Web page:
Some Marijuana Convictions may Be Reversed in Colorado

Some Marijuana Convictions may Be Reversed in Colorado

In an earlier NaturalSociety post I reported on a viral article that ‘comically’ reported that Colorado pot prisoners would be released due to marijuana legalization. Though that viral article was fake, some marijuana convictions may actually be reversed in Colorado. While it’s highly unlikely that the state will release all marijuana offenders or reverse all past convictions, some may have their convictions thrown out after a ruling from a state appellate court  last week.

As mentioned, the decision comes only a few weeks after the online rumor mill was stirred up by a fictitious article on a satire site. That article claimed all marijuana convictions—past and present—would be thrown out and inmates released. While that may not be true, the real story is a step in the right direction.

Reuters reports the ruling will only apply to those marijuana possession cases that were pending when the new law took effect, among other things. In other words, the effect will be quite small.

In 2012, voters in Colorado approved a measure to legalize recreational marijuana. When that happened, a handful of cases were tied up in the courts—either in trial or appeals. It’s these cases that stand to benefit from the ruling.

It’s important to note that the ruling also only applies to marijuana possession cases, not cultivation, dealing, or trafficking. It’s these possession cases that would have only carried a $100 fine at the time of the law change, meaning no one was being sentenced to incarceration for merely possessing pot under the old law.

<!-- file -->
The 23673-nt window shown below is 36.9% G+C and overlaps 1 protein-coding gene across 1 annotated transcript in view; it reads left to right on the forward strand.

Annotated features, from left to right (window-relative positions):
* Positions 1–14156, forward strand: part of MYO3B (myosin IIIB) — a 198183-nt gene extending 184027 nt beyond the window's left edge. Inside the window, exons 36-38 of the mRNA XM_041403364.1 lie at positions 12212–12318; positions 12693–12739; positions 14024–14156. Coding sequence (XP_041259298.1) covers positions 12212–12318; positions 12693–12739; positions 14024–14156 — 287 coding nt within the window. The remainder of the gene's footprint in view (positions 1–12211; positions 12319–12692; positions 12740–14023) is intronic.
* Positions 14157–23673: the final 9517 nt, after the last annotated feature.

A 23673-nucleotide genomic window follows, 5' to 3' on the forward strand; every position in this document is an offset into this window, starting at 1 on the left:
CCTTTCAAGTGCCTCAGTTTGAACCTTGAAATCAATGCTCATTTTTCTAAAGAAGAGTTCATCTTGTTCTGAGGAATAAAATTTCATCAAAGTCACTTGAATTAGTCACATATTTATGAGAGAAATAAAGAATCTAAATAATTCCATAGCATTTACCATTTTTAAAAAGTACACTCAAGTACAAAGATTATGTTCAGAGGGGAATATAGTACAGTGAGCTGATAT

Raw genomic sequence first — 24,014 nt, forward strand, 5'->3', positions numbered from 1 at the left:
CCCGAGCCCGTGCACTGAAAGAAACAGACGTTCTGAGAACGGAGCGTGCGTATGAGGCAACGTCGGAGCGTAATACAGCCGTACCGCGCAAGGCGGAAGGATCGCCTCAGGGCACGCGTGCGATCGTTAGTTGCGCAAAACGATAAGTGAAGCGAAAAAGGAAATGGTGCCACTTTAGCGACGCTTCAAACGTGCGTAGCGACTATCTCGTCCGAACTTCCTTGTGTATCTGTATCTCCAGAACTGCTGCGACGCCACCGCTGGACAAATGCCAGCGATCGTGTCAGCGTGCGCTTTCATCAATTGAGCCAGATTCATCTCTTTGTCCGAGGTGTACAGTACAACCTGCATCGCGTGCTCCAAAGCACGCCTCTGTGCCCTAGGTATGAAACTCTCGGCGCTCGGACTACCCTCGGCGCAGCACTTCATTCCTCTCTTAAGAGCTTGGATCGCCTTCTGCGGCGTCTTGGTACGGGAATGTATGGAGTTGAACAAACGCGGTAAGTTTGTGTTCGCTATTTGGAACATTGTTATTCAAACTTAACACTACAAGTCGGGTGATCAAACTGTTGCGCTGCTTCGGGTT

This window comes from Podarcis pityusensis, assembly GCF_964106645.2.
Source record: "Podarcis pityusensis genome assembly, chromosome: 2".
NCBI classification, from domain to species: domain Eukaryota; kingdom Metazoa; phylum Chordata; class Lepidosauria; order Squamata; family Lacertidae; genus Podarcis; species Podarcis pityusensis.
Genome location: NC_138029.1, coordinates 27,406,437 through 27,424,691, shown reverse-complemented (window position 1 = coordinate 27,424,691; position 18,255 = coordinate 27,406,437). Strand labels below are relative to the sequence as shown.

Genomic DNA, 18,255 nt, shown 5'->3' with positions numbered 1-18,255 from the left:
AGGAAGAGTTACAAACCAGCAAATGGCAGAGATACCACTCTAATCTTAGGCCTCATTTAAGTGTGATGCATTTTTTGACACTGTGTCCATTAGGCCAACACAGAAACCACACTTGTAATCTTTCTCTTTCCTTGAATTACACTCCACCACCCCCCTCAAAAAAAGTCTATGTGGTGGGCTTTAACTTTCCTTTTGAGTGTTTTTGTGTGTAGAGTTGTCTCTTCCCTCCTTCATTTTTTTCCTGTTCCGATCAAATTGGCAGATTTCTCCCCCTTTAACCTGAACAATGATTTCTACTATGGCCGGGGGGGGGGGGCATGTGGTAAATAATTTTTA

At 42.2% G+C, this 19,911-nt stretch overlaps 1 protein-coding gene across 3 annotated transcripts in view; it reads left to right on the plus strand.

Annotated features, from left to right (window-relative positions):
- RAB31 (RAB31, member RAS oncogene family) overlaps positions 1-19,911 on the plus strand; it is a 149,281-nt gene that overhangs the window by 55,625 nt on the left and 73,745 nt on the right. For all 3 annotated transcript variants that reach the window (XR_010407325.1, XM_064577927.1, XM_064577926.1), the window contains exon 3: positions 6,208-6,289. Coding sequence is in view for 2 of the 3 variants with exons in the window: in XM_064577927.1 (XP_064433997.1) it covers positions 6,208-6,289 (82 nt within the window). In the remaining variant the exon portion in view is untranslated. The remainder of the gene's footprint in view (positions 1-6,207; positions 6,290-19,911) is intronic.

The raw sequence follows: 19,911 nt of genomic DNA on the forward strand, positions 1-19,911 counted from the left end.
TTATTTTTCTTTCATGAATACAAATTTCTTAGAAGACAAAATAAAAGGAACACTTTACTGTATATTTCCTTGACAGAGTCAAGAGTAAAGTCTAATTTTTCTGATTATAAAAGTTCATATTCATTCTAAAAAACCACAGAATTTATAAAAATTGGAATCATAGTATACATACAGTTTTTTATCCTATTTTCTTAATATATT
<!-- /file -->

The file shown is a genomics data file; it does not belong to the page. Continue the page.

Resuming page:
Still, even a petty offense like marijuana on your record can cause shame and long term repercussions as it could appear on background checks and admitted on job applications for the rest of your life.

The ruling centered on the case of Brandi Russell, a mother who was found in possession of marijuana when she and her husband took their young son to the hospital with a broken leg. She was also charged with child abuse, but was acquitted on that count and convicted for the possession. At the time of the law change, her marijuana charge was under appeal.

“Realistically, this will have a minimal impact because it only deals with defendants who were convicted at trial and whose appeals were pending when the new law went into effect,” said local Colorado defense lawyer Mark Johnson. Still, the ruling is just one more reason to celebrate for marijuana advocates.

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